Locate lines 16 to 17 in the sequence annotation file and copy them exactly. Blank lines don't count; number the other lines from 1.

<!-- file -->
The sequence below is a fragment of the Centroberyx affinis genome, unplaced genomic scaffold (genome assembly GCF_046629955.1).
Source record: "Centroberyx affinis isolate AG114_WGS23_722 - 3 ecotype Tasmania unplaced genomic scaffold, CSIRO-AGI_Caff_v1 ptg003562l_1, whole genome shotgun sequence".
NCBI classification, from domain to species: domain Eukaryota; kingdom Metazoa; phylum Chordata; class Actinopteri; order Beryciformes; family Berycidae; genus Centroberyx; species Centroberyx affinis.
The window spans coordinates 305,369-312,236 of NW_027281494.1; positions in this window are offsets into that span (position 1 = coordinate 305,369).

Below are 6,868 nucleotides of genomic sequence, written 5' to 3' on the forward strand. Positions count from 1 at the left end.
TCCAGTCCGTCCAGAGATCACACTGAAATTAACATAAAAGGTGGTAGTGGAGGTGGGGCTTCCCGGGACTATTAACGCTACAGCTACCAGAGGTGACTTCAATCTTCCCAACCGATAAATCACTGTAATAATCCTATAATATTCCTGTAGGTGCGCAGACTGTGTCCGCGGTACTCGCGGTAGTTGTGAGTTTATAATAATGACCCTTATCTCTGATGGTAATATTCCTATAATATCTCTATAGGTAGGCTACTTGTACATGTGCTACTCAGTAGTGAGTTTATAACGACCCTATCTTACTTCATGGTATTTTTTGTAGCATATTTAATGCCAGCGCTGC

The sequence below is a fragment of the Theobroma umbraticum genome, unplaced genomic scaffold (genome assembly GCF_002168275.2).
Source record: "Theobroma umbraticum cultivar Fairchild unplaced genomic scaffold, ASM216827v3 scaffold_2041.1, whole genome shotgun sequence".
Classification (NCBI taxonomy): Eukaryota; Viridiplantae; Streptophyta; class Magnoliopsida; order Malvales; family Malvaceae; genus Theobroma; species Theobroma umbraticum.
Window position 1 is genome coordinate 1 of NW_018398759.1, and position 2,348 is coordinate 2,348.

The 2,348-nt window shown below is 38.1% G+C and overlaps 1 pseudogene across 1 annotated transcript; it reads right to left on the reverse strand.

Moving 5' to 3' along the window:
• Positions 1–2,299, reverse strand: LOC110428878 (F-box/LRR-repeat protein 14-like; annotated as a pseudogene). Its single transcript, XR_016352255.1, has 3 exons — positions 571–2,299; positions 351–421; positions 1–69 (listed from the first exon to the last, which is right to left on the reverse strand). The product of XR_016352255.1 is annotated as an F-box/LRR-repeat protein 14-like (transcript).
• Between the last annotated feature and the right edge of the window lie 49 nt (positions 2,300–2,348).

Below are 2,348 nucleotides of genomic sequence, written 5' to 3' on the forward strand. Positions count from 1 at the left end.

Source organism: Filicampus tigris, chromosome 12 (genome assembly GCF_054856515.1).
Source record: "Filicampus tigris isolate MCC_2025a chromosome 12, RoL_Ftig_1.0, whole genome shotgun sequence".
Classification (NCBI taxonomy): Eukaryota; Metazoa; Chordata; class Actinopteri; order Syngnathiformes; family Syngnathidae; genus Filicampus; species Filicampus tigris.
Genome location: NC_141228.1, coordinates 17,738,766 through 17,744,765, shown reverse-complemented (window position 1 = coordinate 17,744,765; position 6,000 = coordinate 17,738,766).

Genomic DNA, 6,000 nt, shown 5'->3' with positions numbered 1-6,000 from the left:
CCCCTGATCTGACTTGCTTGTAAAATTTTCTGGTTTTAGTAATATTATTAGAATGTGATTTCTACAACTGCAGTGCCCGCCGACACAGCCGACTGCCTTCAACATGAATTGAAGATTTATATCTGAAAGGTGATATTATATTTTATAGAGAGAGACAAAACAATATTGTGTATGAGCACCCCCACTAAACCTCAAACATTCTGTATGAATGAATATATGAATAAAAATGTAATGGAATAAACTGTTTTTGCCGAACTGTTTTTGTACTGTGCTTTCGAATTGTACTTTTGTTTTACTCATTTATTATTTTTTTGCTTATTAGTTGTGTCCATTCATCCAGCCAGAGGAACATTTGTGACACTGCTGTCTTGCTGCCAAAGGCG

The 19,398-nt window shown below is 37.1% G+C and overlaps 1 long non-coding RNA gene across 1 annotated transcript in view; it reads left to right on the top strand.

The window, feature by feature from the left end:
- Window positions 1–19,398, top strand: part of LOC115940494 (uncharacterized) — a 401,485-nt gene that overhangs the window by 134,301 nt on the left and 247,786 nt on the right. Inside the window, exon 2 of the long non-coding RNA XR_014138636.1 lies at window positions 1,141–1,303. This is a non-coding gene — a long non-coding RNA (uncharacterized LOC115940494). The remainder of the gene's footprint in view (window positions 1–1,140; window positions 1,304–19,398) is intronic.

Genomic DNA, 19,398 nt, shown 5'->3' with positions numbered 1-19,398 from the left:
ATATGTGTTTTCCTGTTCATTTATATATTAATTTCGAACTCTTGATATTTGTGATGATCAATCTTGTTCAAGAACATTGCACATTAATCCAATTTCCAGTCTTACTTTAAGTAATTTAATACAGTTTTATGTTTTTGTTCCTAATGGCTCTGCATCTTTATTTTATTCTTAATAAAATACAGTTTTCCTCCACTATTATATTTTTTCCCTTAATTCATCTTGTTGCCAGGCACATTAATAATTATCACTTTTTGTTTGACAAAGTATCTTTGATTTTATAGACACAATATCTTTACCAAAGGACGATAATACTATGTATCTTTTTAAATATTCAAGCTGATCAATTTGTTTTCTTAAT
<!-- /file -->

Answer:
Source organism: Filicampus tigris, chromosome 12 (genome assembly GCF_054856515.1).
Source record: "Filicampus tigris isolate MCC_2025a chromosome 12, RoL_Ftig_1.0, whole genome shotgun sequence".